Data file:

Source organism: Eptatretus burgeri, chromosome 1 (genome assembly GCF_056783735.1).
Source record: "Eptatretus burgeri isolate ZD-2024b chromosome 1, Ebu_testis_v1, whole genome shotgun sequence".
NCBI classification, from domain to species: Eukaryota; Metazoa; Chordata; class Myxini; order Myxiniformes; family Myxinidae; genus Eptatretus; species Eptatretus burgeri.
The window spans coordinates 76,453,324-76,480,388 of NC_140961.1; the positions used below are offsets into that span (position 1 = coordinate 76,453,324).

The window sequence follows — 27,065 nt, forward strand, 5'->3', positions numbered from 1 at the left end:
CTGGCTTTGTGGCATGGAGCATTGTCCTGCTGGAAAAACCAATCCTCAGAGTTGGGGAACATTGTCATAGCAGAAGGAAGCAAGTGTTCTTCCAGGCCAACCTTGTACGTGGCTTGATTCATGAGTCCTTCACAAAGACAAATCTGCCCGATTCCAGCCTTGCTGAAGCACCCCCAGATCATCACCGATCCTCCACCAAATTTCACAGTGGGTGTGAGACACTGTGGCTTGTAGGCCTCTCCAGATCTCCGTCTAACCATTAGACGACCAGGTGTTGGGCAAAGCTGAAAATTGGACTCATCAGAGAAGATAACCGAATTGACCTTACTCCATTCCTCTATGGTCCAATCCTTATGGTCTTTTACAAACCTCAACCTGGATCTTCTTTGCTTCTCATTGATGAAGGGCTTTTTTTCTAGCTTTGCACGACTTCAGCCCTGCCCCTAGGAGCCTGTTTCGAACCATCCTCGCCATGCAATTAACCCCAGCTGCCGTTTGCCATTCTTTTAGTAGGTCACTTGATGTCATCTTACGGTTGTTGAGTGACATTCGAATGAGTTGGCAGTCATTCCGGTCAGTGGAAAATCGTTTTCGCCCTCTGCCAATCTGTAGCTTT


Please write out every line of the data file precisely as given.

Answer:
Source organism: Eptatretus burgeri, chromosome 1 (genome assembly GCF_056783735.1).
Source record: "Eptatretus burgeri isolate ZD-2024b chromosome 1, Ebu_testis_v1, whole genome shotgun sequence".
NCBI classification, from domain to species: Eukaryota; Metazoa; Chordata; class Myxini; order Myxiniformes; family Myxinidae; genus Eptatretus; species Eptatretus burgeri.
The window spans coordinates 76,453,324-76,480,388 of NC_140961.1; the positions used below are offsets into that span (position 1 = coordinate 76,453,324).

The window sequence follows — 27,065 nt, forward strand, 5'->3', positions numbered from 1 at the left end:
CTGGCTTTGTGGCATGGAGCATTGTCCTGCTGGAAAAACCAATCCTCAGAGTTGGGGAACATTGTCATAGCAGAAGGAAGCAAGTGTTCTTCCAGGCCAACCTTGTACGTGGCTTGATTCATGAGTCCTTCACAAAGACAAATCTGCCCGATTCCAGCCTTGCTGAAGCACCCCCAGATCATCACCGATCCTCCACCAAATTTCACAGTGGGTGTGAGACACTGTGGCTTGTAGGCCTCTCCAGATCTCCGTCTAACCATTAGACGACCAGGTGTTGGGCAAAGCTGAAAATTGGACTCATCAGAGAAGATAACCGAATTGACCTTACTCCATTCCTCTATGGTCCAATCCTTATGGTCTTTTACAAACCTCAACCTGGATCTTCTTTGCTTCTCATTGATGAAGGGCTTTTTTTCTAGCTTTGCACGACTTCAGCCCTGCCCCTAGGAGCCTGTTTCGAACCATCCTCGCCATGCAATTAACCCCAGCTGCCGTTTGCCATTCTTTTAGTAGGTCACTTGATGTCATCTTACGGTTGTTGAGTGACATTCGAATGAGTTGGCAGTCATTCCGGTCAGTGGAAAATCGTTTTCGCCCTCTGCCAATCTGTAGCTTT